Trails don’t manage themselves. They don’t shed water by themselves, they can’t shake off debris after a storm, and they can’t tell people not to ride if it’s raining.
The main way a trail system is managed is through impassioned volunteers. In Pisgah National Forest and DuPont State Recreational Forest, land managers rely on a number of user groups who work together to maintain trail standards during a time when the trail maintenance budget is slim.
The two cycling groups that maintain our biking trails are Pisgah Area Southern Off-Road Bicycle Association (SORBA) and Upstate SORBA. The Pisgah chapter members are largely Brevard and Asheville area residents, while the upstate chapter members live just down the mountain in the Greenville area.
Many of the area trails are multi-use and require not only routine maintenance, but land managers also rely on volunteer organizations to educate the public about responsible use of the forest. Sometimes education is as simple as letting people know that they aren’t the only ones in the woods, but it can also come in the form of skills clinics for new riders, trail maintenance seminars and trail etiquette practice.
In late 2017 and early 2018, Pisgah Area SORBA (PAS) membership grew steadily with a fresh burst of good energy towards maintenance and protecting what we have. Official announcements have been made about more grant dollars being pursued for trail projects like the Big Creek connector and the Black Mountain reroute. (See the Trail Development story in this publication for more details.)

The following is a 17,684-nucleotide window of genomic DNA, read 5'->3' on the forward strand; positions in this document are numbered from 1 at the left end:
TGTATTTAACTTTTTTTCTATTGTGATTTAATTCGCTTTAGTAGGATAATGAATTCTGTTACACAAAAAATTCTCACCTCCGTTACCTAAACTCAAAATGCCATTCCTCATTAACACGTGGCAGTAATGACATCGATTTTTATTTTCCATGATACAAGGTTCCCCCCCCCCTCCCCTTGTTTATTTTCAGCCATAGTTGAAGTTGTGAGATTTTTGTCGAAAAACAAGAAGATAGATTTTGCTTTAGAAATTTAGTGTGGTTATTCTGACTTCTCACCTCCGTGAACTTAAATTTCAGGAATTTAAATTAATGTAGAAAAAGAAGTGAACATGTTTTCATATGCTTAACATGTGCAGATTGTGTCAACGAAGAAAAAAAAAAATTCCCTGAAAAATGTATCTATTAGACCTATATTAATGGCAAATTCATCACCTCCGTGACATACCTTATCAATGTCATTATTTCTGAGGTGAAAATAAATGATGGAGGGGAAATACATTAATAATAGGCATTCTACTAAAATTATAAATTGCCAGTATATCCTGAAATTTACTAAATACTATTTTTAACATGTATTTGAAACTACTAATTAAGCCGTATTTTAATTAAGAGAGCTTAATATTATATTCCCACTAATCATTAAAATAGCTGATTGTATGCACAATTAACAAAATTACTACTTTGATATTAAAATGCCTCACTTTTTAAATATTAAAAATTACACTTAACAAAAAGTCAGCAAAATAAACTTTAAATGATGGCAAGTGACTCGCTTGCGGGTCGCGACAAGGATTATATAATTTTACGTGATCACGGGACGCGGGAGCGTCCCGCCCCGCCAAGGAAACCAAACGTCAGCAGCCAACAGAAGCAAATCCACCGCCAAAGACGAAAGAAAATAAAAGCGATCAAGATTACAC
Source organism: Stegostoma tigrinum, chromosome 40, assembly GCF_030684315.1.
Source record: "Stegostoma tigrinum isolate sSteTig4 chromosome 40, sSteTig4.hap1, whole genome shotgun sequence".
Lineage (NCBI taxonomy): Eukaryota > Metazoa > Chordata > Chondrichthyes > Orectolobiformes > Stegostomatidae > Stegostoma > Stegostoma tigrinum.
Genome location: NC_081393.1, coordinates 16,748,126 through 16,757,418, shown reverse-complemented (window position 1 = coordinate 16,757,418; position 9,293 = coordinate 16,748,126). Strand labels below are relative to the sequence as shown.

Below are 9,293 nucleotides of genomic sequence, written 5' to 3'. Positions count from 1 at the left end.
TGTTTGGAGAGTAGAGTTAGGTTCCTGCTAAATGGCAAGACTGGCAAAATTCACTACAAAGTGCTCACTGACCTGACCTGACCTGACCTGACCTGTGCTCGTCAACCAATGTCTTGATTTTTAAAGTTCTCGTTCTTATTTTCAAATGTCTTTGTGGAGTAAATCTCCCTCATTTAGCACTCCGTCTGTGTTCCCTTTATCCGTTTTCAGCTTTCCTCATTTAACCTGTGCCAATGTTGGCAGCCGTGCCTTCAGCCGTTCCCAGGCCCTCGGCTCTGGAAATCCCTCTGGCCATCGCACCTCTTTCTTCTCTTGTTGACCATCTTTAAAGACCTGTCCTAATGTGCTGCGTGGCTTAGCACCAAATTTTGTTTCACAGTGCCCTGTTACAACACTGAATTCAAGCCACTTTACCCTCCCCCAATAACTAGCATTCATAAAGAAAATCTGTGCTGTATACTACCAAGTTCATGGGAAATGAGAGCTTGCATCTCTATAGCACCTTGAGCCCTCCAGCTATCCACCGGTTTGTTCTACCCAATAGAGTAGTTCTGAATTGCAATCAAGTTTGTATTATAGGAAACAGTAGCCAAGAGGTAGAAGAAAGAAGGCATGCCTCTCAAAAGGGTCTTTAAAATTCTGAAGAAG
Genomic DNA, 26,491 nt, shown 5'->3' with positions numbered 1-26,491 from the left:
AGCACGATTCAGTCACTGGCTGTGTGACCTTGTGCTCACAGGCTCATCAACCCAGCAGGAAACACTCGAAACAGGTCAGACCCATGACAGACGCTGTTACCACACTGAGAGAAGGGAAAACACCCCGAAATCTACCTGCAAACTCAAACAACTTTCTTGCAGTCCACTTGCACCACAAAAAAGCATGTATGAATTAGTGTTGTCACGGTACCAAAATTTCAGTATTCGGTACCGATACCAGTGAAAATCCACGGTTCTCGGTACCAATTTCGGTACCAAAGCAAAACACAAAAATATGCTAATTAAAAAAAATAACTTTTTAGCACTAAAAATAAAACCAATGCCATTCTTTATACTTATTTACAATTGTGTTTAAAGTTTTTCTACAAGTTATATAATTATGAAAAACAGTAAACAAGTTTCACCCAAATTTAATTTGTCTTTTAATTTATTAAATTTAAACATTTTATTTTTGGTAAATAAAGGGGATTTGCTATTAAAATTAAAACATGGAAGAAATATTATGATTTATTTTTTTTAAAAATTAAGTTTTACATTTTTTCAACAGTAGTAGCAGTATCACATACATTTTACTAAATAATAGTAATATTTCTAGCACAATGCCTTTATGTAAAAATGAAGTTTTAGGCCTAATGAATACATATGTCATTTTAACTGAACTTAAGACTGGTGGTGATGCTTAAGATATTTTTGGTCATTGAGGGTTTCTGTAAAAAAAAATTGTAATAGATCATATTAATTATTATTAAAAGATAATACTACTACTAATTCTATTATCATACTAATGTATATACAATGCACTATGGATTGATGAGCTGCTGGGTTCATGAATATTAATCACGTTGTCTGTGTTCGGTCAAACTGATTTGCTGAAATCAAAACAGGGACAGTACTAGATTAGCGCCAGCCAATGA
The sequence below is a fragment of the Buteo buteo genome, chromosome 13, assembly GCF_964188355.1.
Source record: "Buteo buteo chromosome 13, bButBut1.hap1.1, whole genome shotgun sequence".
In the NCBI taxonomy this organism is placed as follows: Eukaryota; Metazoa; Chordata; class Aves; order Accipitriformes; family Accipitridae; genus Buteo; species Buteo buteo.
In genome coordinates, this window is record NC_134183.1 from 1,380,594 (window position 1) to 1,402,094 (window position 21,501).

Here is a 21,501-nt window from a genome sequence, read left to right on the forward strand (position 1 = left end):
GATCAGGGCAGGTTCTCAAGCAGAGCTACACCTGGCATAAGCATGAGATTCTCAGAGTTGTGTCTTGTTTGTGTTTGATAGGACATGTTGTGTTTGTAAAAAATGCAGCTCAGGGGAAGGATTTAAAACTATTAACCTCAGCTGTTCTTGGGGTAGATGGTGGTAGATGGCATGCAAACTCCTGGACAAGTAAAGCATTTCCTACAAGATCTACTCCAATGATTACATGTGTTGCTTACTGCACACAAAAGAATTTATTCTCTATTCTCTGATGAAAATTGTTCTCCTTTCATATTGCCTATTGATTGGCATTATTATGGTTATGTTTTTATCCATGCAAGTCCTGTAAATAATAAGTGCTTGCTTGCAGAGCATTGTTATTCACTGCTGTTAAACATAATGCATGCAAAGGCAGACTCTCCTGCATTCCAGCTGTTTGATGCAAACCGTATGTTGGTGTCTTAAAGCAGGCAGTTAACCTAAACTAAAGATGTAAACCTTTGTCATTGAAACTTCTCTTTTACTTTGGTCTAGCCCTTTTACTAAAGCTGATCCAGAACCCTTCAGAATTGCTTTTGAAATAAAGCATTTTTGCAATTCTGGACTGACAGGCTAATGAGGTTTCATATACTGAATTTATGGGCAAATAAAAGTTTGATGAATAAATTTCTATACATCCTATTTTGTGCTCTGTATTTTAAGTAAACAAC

In 2016, PAS recorded 3,000+ volunteer hours with 30+ workdays in Pisgah, Bent Creek and DuPont, including seven “Big Dig” days and participation Pisgah Pride. The group worked with USFS to make Bennett Gap a year-round mountain bike trail, and started the Adopt-a-Trail program, with The Hub becoming the first participant by taking responsibility for maintaining Bennett Gap. PAS also procured a $55K RTP grant awarded for additional work in Pisgah and a $5K REI grant for the Hendersonville Bike Park.
In 2014, PAS and the mountain bike community teamed up to reinvent Lower Black Mountain trail, which some riders had started to call the “longest dual slalom run in the south.” With the help and guidance of local trail contractors Woody Keen and Shrimper Khare, the famed lower black slalom run matured and became sustainable, while still being a ton of fun. Members from both SORBA chapters got dirty to bring some much-needed love to a classic Pisgah descent.
Both groups do a significant amount of trail work and need public support. Without these groups, trail access in western North Carolina and the upstate of South Carolina would dwindle. Visit www.pisgahareasorba.org and www.upstate sorba.com to learn more about how you can join others in giving back to the trails.
The Pisgah Conservancy